DVAC 7TH ANNUAL “FRESH ART” AT GALLERY SAINT JOHN
By Jud Yalkut
On September 1, 2010, Mount Saint John at Bergamo was host to 15 active artists for the day. Gallery Saint John coordinator Brother Joe Barrish noted that “the Mount is celebrating its 100 years of existence and we wanted other artists besides our five resident Marianist members to use the grounds as a theme.”
The invited artists were members of the Dayton Visual Arts Center who had planned its “7th Annual Fresh Art in Fresh Air” as part of its series of plein air works on natural sites.
“Fresh Art is the name given an annual painting on site or plein air experience,” explained Brother Barrish.
The beautiful grounds and meditative space of Mount Saint John are a magnificent inspiration for image producing and the resulting exhibition of paintings, etchings, woodcuts, monoprints, photographs and color sketches, which also includes work by the Marianist brothers, runs at the gallery through November 28 following an earlier show by just the brothers.
The current show has a combination of pieces done by both groups. Among the DVAC artist selections are images also produced in and around the Dayton area as well as on the Bergamo site.
“Several palette knife paintings in the impressionist style are gems of color,” commented Barrish. “There are close-up studies in oil pastel and etchings that investigate the light patterns and calligraphic tree forms in the wooded areas.”
DVAC artist Andrea Starkey did a number of pencil sketches within the woods of Mount Saint John and altered them in various ways, such as by making a monotype of her sketch of Forest, Mount Saint John. The overall effect of this small panoramic study is of light breaking through the textural tonalities of slanting foliage on ghostly trunks, which carries over into mysterious depths and layers of her four-block woodblock print Forest No. 6, Mount Saint John.
The straight pencil drawing of Forest, Mount Saint John employs all the subtle tricks of graphite with blurring, melding and streaking techniques, and the fringed vertical trunks of her Forest, Mount Saint John has the muted reflective ambience of glistening water.
Most abstract of Starkey’s Mount Saint John compositions is muted meanderings through white space in her soft pastel Shadows on Mount Saint John, floating with an almost oriental gracefulness. Bringing her images back into the mundane world of downtown Dayton is the soft pastel of the Oregon District entryway at the Fifth Street Bridge and the slanted overhanging awnings of Third Street from the Cannery.
J. Austin Jennings also focuses on downtown Dayton with her angled view of Main Street seen from the corner of the Victoria Theatre complete with Phantom
and Wicked posters. Jennings finds another Passage with her pastoral bridge crossing a stream towards the Bergamo cemetery where white stones rest in the mottled shadows of evergreens on the green ground. Her husband Randy Jennings shows a peaceful color photograph of a water lily and pads with navigating goldfish in Watercolors.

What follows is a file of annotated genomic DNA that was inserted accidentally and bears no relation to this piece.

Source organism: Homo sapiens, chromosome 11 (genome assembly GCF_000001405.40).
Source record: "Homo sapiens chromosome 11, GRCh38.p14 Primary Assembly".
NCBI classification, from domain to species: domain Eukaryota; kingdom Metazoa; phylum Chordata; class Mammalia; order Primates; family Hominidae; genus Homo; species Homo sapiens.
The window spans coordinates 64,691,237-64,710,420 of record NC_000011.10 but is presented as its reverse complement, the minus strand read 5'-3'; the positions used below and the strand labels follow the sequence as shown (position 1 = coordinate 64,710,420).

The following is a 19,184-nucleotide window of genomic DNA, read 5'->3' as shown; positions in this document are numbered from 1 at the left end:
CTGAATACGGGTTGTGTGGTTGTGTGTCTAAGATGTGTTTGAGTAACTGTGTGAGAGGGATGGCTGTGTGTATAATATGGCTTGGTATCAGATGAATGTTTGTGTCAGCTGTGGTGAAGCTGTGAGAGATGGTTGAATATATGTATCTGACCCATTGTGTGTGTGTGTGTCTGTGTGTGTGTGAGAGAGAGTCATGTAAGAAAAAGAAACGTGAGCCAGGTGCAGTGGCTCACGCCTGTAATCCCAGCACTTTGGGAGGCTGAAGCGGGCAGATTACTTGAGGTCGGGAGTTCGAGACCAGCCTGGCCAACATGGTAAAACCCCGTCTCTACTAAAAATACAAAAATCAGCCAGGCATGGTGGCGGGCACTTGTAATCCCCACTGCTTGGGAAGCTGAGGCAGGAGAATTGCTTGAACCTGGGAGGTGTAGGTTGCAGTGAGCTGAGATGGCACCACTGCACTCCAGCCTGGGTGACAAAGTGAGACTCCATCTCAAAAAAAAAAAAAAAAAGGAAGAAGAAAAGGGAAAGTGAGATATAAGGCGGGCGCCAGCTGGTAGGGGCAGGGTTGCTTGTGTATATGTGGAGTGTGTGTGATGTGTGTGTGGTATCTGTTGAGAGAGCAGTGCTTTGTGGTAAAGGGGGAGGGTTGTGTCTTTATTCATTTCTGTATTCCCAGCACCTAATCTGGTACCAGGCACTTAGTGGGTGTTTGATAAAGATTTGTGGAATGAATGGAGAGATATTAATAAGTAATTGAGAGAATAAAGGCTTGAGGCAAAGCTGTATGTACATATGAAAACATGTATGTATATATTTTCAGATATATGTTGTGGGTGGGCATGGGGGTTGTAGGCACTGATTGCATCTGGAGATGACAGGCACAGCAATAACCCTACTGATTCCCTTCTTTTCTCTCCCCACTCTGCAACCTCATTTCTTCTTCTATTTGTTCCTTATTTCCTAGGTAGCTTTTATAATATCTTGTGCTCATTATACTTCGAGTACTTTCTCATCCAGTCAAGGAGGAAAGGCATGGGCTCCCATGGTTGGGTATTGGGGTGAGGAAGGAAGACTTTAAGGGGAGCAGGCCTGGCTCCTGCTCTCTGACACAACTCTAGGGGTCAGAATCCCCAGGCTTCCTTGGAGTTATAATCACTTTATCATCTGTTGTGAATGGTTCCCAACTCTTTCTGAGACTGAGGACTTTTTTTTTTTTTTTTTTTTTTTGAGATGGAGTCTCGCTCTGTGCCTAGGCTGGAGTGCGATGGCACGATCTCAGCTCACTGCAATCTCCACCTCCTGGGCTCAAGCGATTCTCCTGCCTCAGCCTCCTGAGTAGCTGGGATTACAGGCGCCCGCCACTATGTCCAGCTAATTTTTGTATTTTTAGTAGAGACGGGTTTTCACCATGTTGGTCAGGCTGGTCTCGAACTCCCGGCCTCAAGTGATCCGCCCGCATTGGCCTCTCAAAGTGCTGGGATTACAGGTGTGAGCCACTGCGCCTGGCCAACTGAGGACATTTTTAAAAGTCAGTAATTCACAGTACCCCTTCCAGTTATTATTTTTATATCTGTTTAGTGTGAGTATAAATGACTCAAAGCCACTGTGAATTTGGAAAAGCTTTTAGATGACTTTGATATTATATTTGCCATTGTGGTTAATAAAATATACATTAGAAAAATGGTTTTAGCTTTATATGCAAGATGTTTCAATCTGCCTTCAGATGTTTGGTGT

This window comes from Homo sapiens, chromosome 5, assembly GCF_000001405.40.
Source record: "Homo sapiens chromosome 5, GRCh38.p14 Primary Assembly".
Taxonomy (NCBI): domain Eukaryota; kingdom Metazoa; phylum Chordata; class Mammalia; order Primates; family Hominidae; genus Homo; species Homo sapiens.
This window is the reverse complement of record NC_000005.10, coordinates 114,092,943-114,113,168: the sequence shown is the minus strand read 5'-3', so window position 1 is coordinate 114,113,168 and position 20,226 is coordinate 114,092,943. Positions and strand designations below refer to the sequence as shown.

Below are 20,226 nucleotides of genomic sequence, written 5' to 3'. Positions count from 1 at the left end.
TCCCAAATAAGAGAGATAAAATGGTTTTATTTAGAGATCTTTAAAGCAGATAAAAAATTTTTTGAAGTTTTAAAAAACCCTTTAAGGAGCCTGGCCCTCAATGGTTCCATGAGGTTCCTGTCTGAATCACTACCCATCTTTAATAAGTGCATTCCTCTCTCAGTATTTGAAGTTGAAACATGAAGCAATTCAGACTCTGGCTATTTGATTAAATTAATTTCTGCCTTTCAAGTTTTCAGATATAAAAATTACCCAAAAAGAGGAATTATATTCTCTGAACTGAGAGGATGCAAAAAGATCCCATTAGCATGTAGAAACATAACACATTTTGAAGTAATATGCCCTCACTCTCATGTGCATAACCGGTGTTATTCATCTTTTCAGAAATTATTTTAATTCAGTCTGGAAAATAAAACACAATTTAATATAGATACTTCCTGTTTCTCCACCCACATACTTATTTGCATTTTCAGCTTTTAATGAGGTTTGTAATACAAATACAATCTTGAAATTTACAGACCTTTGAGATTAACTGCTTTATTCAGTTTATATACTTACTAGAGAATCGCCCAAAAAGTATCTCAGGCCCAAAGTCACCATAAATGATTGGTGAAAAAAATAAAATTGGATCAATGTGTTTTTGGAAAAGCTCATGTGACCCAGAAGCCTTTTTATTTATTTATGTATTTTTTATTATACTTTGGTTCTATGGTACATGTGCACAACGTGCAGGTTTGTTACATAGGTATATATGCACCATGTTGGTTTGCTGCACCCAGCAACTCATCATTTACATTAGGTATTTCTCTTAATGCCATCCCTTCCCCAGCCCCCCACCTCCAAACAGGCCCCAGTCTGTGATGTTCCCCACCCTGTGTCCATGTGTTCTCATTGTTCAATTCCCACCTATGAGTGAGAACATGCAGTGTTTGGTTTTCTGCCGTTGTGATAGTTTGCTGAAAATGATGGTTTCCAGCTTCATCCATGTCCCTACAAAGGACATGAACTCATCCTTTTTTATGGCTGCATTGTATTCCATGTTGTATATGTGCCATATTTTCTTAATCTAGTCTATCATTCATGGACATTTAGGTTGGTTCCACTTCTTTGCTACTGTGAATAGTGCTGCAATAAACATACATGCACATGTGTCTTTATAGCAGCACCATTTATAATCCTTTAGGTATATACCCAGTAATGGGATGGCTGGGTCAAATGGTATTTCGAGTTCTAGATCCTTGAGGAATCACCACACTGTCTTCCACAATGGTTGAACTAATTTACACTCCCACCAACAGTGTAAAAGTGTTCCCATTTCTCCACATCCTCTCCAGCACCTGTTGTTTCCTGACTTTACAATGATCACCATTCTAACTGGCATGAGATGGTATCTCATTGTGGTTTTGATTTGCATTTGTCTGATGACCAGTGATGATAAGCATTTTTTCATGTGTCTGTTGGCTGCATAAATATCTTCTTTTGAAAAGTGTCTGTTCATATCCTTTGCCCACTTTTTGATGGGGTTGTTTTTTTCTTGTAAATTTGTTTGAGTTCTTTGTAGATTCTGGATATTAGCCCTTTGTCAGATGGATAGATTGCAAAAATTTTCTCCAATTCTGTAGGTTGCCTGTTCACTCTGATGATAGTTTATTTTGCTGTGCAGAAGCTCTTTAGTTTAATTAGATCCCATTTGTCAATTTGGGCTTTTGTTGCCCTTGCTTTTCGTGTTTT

Susan King has multiple shades of green, the most infinite color of all, angled by purple grasses and thickly applied impasto textures in her oil Autumn Morning, and approaches her wooded glen from the opposite direction with the sea of gilded grasses progressed further along in Autumn Afternoon. Green trees and hay-colored fields with horizontal wild hedgerows give quiet space to the Meadow at Mount Saint John by Michele BonDurant.
Four small oil images by Christine Klinger glow within their black frames with the purple, yellow and white sprays of bushes in Meadow in Autumn, in the spread of misty grasses delineated by green outcroppings and framed by a tall cedar in Sanctuary, in the slanting Path to the Woods bordered by wild brush and flowering weeds leading to a yellow leaved tree, and in the multicolored row of trees with yellow and darker greens and the emerging yellow sky glow of Pines at Sunset.
Brother John Lemker includes a number of images carried over from his photo-portraits of Mount Saint John like the beautiful views around the Virgin Mary during the seasons in Grotto in Spring and Grotto in Autumn, the nestling spotted Newborn Fawn in innocent grandeur, the glistening deliquescence of a profusion of rain on a red-orange Spotted Jewelweed, and the translucency of Raindrops on Iris Blossoms.
Brother Charlie Wanda has two digital photographs of Snow and Frost on wintry paths and weighing down tree branches, and his large oil and altered surface Coming Home with two black birds arriving at bare broken trees. Brother Barrish shows his elegantly abstract dimensional collage Night Trail, Mount Saint John and his watercolor homage to the great Southwest, Garden of the Gods, Colorado, and variations on the Raku ceramic leaf theme by Brother Don Smith rest on pedestal tables.
The public is invited to an Artists’ Closing Reception from 2-4 p.m. on Sunday, November 28.The Gallery Saint John is located at 4400 Shakertown Road. Gallery hours are noon – 4 p.m. Wednesday-Sunday. For more information call (937) 320-5405.
Reach DCP visual arts critic Jud Yalkut at email@example.com